No, she was informed that following Christ will cost her this life style as well as her excellent source of income. The woman was sorrowful but understood that this was the right course and quit her job. Grace cost her former lifestyle as well as her lucrative career. She became a waitress as she had no skills or schooling for a better job. She began to suffer financially and raising a child alone. It was easier before as a sinner.

The ladies at the church chipped in and helped baby sit as well as collected money for her to pay her bills. She felt terrible at having to accept charity. Grace cost her, her pride. The ladies again helped her fill out application for college and scholarships. She went back to school. She had support from her sisters in church all during this time. She had no family support only the ladies in the church.

This time was very hard and difficult. She suffered hardship but grew into a strong Christian. Again, the cost of grace on her soul was difficult to bear. She admitted that life in the strip club was easier and was tempted to return to this life style daily. She did not because she saw the “kindness” χρηστότηi - chrēstotēs of the Lord in action within the church. Or the moral goodness, integrity, benignity, kindness of the Lord shown her by her sisters in Christ in the church [Eph 2:7 and note verse 10].

After college, she attained a job in another state and moved there. She had some type of science degree. Years later, I heard from one of her mentors that helped her that she was doing well, married, has another child. She met her husband at church and still attends. They both make ton's of money and are by all means blest.

It is not the money that she makes now that struck her mentor it was that she stated that she now uses here money to help single women in her church the same as she had been. She said it is not easy to do this and now understands the h-ll she put others through but by God's grace she will use the resources as an extension of the Lord's hand. Grace taught her living Faith. It did cost her, her selfish self, if it was not for God's grace teaching her to be rid of her selfishness, she would not be effective in helping others as she once was.

You see, it was by grace she was changed, by grace she endured, by grace she learned, by grace she gave up the old life, and by grace she remains. Grace does cost — this cost cannot be attain by works of self effort as it is grace that provides the ways and means to change. Again, second hand here — she supposedly said that the lesson's she learned by the things she suffered and went through prepared her to be a good steward of the blessing God eventually bestowed upon her.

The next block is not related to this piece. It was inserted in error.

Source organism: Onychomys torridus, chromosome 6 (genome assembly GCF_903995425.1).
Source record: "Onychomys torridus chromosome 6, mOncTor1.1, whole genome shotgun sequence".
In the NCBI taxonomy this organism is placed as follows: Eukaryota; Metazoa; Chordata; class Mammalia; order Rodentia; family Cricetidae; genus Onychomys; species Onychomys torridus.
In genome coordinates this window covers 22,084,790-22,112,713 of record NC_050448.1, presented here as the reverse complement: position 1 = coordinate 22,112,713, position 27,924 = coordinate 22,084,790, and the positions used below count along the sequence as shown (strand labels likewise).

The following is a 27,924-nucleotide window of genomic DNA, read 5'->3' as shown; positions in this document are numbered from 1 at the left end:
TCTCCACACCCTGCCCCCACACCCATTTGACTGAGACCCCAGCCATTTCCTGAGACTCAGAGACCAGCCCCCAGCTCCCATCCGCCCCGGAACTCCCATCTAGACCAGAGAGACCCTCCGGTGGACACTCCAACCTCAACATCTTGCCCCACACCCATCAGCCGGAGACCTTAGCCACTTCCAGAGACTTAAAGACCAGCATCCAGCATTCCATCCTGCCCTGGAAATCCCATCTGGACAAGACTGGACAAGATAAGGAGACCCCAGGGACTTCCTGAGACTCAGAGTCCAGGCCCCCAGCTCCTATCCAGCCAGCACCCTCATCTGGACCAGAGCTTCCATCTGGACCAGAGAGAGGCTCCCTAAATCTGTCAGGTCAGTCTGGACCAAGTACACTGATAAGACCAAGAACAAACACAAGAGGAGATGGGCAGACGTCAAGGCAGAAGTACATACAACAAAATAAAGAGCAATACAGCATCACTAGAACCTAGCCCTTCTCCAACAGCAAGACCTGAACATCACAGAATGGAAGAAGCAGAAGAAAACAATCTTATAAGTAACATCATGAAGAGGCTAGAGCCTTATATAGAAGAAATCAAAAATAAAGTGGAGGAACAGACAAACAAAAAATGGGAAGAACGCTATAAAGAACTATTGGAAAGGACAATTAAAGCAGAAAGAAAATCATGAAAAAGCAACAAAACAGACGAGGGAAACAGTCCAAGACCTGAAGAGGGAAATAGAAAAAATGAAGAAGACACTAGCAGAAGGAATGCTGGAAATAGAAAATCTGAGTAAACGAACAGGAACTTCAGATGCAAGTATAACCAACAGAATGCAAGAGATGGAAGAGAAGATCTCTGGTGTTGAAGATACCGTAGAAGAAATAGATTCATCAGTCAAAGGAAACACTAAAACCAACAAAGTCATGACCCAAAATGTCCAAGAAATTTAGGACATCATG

She said something to this effect, “It is not the blessing from God one should seek rather seeking God's Grace to change is most important. To be in union with Christ,” she reportedly said, “is what Grace taught [her] and this union cost a cost well worth paying any price.”

Ephesians 2:10, “God has made us what we are, and in our union with Christ Jesus he has created us for a life of good deeds, which he has already prepared for us to do.” GNB

In the King James….

Ephesians 2:10, “For we are his workmanship, created in Christ Jesus unto good works, which God hath before ordained that we should walk in them.” KJV

So Grace does cost…

Mat 13:44-46, “Again, the kingdom of heaven is like unto treasure hid in a field; the which when a man hath found, he hideth, and for joy thereof goeth and selleth all that he hath, and buyeth that field. Again, the kingdom of heaven is like unto a merchant man, seeking goodly pearls: Who, when he had found one pearl of great price, went and sold all that he had, and bought it.” KJV

It takes grace to be able to do what Jesus says in these verses and those trained by grace understand that it is not by self effort that Jesus speaks of here. Those trained by grace understand the cost of following Jesus is impossible unless granted by God's Grace to perform.

What I see happen so often is that the overemphasized teaching of grace leads to neglecting what is means to follow Christ. For example, if that stripper gal came in a Church today and became saved then she is taught — its okay to remain a stripper as God can use you to witness and minister to the other women in your club and the patrons so start a, 'Strippers, Lap Dancers, Poling for Christ' Ministry.

You know what? The sad state of Christian Media would puff her right up. She would soon appear on TBN, Word, TCT, ION, Day Star, etc, and the 700 Club.

I can see it now: the host introduction, “Meet Mary Sue BePop Delux who has a new and dynamic ministry sharing God's Grace to women caught in the tangle of single motherhood and balancing this with her career where she blends a special unique ministry to the ladies and patrons in her profession: 'Strippers, Lap Dancers, Poling for Christ' Ministry. Mary, how did you start this exciting and much needed ministry for Christ?”

“Well Cat, I just wanted to share God's love and grace to all and when dancing I dance unto the Lord to such music as 'Amazing Grace and How Great Thou Are and Power in the Blood. This gives such new ministry to the Patrons as I show them my testimonies for Christ and his great love for them through me...”

Well Ms. BeBop that sounds like the Lord at work in your life to me…Your lovely testimonies I see serve the cause of Christ well!”

“Why thank you Cat…”